By Mary Kathleen Mehuron
I was determined to get my hands on a photograph that figures prominently in Ellie and John Hilferty’s first book, “Skiing in the Mad River Valley.” Writing the Take Me Back column is a lot like being a detective. Something or someone happens along to point me in a particular direction. To find out more, I have to talk to people, look through storerooms of stuff, listen to old tapes and conduct interviews. One poor guy was trying to get some work done on his tractor, when I showed up out of nowhere and started asking questions.
It’s funny that I am taking such an interest in our Valley history because, in school, history was my worst subject. I couldn’t ever remember all the dates of different events. So, what made me want to get this column going? I’m a people person, I guess. Interested in the stories of the people around me. And I wanted to find that picture in the Hilferty book so I could finish up my article.
Ellie Hilferty of Moretown has a son who’s named John just like his late father. I found him on Facebook and wrote a private message about the photograph I was trying to find. He told me Ellie was his mother and that he would ask her about it. One thing led to another, and I got Ellie on the phone. She’s so interesting that I went ahead and bought their ski book, and a second book called “The Mad River Valley.” John Hilferty was quite the writer.
He wrote, “Every history of a community of neighbors has a thousand authors -- from the local collector who patiently chronicles events and genealogies, to each and every resident who kept a family tree or deposited old photographs in a shoebox. It is from all these sources that these fine photographic records of the Mad River Valley are delivered. The Historical Societies of Warren, Waitsfield, Fayston, Duxbury and Moretown are to be thanked for the major supply … Special thanks go to Waitsfield and Champlain Valley Telecom and to the several authors who over many years have been responsible for the ongoing publication of a splendid series of local histories.”
John was right. “History of Waitsfield, Vermont with Family Genealogies 1782- 1908” is a terrific resource. It was published in 1909 by Mat Bushnell Jones. Then a member of the Bisbee family decided to take it from there when he retired from being a professor. Richard M. Bisbee wrote and published in 2006, “History of the Town of Waitsfield, Vermont 1789 - 2000.” Both books are available free online on the Waitsfield Historical Society website. The Hilferty’s have their two books to offer. And “Connecting Family, Friends & Neighbors, The History of Waitsfield and Champlain Valley Telecom” by Jan Pogue and Kevin Eurich is a great read. We are fortunate that many of Waitsfield Telecom’s history inserts to the phone book are available online as well. And both Mad River Glen and Sugarbush have chronicled their histories across different mediums.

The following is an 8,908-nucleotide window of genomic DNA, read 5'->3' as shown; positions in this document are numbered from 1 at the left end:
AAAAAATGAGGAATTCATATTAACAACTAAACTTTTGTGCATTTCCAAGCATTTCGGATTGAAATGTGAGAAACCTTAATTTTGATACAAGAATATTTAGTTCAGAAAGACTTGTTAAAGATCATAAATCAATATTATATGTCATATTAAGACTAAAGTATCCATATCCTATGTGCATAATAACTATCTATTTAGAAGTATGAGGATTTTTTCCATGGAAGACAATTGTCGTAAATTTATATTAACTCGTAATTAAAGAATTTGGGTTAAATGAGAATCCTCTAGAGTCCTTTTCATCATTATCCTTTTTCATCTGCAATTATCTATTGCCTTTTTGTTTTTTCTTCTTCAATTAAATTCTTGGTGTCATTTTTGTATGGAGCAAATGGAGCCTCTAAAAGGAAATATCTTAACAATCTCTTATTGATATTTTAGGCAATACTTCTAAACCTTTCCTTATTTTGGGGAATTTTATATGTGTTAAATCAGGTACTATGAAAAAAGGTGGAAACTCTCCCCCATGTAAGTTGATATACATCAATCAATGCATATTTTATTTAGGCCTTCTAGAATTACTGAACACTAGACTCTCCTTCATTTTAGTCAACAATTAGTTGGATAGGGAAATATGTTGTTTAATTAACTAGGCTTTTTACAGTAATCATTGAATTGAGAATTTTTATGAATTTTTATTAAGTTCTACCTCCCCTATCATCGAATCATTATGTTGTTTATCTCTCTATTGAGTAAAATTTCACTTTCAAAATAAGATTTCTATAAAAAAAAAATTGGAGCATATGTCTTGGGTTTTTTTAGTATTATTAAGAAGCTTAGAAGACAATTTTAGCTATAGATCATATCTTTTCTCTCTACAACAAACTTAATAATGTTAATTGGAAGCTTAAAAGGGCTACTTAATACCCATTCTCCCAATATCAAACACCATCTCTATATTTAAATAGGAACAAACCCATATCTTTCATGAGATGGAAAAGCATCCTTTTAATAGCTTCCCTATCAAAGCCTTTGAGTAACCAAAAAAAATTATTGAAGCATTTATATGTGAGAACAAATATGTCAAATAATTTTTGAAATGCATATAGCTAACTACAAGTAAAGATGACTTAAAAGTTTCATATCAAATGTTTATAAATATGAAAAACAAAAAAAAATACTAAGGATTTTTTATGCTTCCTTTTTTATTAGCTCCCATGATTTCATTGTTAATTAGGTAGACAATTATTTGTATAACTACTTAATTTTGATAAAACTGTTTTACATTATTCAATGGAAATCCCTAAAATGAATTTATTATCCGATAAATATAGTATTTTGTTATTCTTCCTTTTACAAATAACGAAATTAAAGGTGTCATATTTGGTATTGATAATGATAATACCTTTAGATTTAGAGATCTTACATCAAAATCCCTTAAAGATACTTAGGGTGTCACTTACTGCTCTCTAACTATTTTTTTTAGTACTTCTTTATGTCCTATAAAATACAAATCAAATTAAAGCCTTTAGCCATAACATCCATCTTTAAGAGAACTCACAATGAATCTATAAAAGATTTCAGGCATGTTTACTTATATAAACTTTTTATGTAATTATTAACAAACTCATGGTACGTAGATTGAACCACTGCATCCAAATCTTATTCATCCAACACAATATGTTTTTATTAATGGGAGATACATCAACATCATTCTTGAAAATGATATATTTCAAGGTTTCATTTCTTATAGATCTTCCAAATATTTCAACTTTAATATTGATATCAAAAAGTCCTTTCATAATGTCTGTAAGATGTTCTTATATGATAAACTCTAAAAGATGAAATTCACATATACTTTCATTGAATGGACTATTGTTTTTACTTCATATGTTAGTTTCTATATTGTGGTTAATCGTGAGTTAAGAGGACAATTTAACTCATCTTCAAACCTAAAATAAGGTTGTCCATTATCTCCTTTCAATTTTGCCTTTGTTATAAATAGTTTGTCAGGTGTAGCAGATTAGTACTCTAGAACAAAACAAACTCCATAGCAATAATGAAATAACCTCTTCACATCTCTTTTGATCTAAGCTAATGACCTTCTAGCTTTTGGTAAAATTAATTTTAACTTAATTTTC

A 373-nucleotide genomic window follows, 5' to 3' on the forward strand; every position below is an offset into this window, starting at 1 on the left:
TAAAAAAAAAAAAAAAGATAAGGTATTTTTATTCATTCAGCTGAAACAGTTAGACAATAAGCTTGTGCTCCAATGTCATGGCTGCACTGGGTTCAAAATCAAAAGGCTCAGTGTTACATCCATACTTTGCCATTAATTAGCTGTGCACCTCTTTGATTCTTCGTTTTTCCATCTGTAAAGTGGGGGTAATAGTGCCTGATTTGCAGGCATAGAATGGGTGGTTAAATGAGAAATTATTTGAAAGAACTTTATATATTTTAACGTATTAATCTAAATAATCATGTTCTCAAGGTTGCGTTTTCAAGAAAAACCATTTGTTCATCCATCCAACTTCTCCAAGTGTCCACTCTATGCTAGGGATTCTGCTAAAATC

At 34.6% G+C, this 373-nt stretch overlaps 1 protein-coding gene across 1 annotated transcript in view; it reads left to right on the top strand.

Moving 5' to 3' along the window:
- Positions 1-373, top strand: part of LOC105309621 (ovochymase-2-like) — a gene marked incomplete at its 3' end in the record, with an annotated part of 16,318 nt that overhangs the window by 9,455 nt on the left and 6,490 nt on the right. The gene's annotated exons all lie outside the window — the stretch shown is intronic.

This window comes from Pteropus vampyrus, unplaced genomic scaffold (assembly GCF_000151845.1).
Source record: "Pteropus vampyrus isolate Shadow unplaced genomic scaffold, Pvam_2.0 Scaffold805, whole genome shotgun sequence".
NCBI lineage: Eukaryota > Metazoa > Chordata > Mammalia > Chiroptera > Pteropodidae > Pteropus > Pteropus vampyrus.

John Hilferty further wrote, “In the Mad River Valley, settlers saw, as we do, heavy morning fog clearing, sweeping itself broom-like over the river, vanishing in a warmed-up field; the sun’s horizontal beam stabbing the wall of an old barn, stretching the shadow of a maple tree, or sending up diamonds from a snow-filled pasture. They saw, as we still do, twilight’s purple cast, the tiny prick of a lamp glowing from a window on a mountainside, and a night so black the stars appear as millions.”
Each image rings true to our life here. The visceral reaction we get when we take in the beauty around us. I think the poetry of his use of commas makes me feel the same way I do when I walk down the Waitsfield Common Road and catch the view. And did you see that one semi-colon and the way it makes you stop. As you might stop to look at the landscape. When you take a breath in and smile.
“It is amazing that what the first farmers found in this valley had been so gently handed down and commended to all who followed. They gave us a river and fields protected and unsullied, villages that remain quiet and unhurried. Between the time of the settlers and the present, this was not always so. People yielded to a man’s natural instinct to mess things up in order to make a living, before finding the means to restore the valley to its perfection.”
John and Ellie conclude their introduction by reflecting on a period of rapid growth here in the Mad River Valley. “First came Mad River Glen in 1948, followed by Sugarbush and Glen Ellen. The latter two became one, and attracted to the once-sleepy, laid-back valley a glittering array of entertainment superstars and an assortment of urban-dwelling flatlanders. People took to the slopes, and other tourists began visiting the area’s many old farmhouses, which were repaired and kept in good condition by the people that loved them. Combined with their beautiful surroundings, the farmhouses became so attractive they spun off another industry: weddings.
“Few other tourist areas have held so fast to tradition like this valley. Old general stores still peddle oil lamps, quilts, candles, pickles and preserves, udder balm, needles and thread, sleds and toboggans, flannel shirts and cumbersome snow boots.
“Most of all and best of all, the scenery comes free, and it all connects in the string of time with the people and places whose photographs are in this book.”
The Hilfertys wrote that 17 years ago. Today we find ourselves in another time of rapid growth. A real estate boom fueled by the pandemic and, for many, a new ability to work from home. Many have fought very hard to keep our valley pristine. But all the stores we had back then? Many are gone. Other businesses as well. Perhaps we need to give careful thought about where this Valley is headed. Hopefully, people way smarter than I am, will lead the way.